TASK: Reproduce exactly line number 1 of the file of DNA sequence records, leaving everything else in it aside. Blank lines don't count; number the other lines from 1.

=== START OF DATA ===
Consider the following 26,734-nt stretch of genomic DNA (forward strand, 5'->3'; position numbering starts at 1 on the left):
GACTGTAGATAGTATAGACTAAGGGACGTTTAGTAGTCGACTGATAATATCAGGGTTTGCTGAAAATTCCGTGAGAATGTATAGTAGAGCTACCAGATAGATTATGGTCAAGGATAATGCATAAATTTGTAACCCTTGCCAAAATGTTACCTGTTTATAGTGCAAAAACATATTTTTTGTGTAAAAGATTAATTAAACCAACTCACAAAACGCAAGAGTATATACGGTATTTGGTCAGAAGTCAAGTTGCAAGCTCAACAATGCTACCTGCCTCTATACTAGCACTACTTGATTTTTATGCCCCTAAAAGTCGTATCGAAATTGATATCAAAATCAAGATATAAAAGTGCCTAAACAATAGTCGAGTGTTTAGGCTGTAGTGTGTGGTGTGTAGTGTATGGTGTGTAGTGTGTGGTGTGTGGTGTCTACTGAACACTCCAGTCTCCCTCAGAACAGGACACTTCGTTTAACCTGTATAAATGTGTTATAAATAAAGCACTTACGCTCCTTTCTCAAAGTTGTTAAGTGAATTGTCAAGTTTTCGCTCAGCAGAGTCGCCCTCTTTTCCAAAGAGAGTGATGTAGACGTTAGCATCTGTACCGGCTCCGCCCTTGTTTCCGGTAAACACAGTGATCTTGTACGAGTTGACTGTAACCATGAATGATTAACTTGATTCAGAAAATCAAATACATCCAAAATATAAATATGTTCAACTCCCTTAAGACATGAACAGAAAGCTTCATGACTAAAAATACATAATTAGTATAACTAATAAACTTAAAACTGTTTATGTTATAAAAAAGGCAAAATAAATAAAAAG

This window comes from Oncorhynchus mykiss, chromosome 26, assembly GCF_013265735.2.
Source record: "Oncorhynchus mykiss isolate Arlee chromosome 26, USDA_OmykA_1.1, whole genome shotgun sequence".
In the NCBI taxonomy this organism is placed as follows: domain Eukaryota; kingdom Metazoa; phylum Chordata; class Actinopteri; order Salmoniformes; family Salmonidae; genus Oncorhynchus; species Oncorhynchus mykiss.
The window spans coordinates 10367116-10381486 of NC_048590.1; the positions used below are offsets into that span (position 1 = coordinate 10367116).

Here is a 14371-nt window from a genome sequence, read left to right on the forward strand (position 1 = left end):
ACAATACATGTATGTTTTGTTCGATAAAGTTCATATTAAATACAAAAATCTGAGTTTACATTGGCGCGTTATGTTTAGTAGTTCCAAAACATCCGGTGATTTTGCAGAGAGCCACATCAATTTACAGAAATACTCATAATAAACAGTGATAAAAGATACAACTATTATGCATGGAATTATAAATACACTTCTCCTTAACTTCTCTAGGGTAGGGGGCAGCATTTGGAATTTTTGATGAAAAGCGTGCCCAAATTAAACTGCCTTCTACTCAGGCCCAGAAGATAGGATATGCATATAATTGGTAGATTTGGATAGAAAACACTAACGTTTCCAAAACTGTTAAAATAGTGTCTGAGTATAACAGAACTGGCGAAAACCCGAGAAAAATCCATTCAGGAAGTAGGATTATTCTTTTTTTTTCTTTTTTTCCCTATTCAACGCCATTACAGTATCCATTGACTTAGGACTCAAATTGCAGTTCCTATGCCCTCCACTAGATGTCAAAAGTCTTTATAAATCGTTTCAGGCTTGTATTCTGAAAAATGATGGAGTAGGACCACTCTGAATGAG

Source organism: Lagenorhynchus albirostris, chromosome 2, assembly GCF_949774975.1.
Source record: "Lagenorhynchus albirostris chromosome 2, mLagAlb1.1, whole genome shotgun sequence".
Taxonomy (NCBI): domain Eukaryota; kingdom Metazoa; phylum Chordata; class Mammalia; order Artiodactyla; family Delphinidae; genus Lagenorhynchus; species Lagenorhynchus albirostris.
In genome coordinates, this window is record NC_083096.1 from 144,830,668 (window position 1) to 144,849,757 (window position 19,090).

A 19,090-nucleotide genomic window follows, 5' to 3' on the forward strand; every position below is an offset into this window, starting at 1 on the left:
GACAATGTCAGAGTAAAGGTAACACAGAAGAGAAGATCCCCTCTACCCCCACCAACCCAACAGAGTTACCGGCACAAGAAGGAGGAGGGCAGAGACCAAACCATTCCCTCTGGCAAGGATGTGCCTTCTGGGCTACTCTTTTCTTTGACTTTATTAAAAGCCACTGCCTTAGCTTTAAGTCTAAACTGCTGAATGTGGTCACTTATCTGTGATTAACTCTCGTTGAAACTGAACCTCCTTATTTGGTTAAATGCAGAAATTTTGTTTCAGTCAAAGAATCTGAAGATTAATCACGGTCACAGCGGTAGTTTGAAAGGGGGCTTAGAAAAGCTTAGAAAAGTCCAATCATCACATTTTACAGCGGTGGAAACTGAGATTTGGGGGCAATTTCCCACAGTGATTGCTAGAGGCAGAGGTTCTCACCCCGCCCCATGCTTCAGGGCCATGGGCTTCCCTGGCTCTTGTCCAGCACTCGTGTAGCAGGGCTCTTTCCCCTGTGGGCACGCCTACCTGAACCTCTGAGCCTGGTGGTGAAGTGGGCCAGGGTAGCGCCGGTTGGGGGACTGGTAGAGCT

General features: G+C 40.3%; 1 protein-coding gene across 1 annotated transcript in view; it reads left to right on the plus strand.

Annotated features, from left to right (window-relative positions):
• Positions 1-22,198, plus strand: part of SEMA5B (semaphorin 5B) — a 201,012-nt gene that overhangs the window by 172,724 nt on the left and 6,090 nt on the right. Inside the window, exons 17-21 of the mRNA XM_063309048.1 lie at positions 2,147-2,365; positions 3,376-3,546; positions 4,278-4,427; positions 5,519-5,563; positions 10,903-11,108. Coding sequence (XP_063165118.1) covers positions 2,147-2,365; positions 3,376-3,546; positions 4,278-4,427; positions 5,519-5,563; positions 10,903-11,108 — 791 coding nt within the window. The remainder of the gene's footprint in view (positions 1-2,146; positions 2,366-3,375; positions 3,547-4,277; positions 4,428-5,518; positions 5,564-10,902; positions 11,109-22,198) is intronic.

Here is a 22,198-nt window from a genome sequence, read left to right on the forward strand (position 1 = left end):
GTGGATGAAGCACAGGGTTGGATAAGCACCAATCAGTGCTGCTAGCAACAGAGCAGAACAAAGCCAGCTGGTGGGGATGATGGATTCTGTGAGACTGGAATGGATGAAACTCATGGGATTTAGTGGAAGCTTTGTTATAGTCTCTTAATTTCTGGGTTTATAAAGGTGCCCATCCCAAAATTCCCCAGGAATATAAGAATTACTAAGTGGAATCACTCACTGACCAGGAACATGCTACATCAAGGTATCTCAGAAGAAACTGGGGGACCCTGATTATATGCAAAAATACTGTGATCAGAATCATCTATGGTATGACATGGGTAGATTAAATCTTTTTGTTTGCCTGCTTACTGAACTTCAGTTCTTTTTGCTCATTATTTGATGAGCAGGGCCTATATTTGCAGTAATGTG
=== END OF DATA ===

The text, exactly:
Consider the following 26,734-nt stretch of genomic DNA (forward strand, 5'->3'; position numbering starts at 1 on the left):